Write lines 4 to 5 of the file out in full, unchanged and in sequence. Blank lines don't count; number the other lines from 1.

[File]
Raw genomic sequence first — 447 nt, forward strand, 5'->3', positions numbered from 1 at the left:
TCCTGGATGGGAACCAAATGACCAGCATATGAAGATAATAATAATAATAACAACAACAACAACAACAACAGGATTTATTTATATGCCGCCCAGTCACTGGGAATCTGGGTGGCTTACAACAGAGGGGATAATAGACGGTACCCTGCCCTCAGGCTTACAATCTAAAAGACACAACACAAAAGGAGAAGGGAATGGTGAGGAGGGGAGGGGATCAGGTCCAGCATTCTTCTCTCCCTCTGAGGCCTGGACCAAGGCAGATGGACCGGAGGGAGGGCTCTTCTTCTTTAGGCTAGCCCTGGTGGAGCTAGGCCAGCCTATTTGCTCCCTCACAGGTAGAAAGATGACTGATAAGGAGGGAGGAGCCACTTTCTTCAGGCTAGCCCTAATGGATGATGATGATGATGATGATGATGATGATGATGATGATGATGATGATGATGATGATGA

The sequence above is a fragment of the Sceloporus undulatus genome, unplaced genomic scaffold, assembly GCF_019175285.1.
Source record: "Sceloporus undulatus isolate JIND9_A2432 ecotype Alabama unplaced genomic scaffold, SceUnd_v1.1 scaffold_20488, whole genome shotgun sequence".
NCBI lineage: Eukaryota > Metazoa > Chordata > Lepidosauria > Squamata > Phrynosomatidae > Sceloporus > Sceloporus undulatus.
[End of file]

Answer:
Source record: "Sceloporus undulatus isolate JIND9_A2432 ecotype Alabama unplaced genomic scaffold, SceUnd_v1.1 scaffold_20488, whole genome shotgun sequence".
NCBI lineage: Eukaryota > Metazoa > Chordata > Lepidosauria > Squamata > Phrynosomatidae > Sceloporus > Sceloporus undulatus.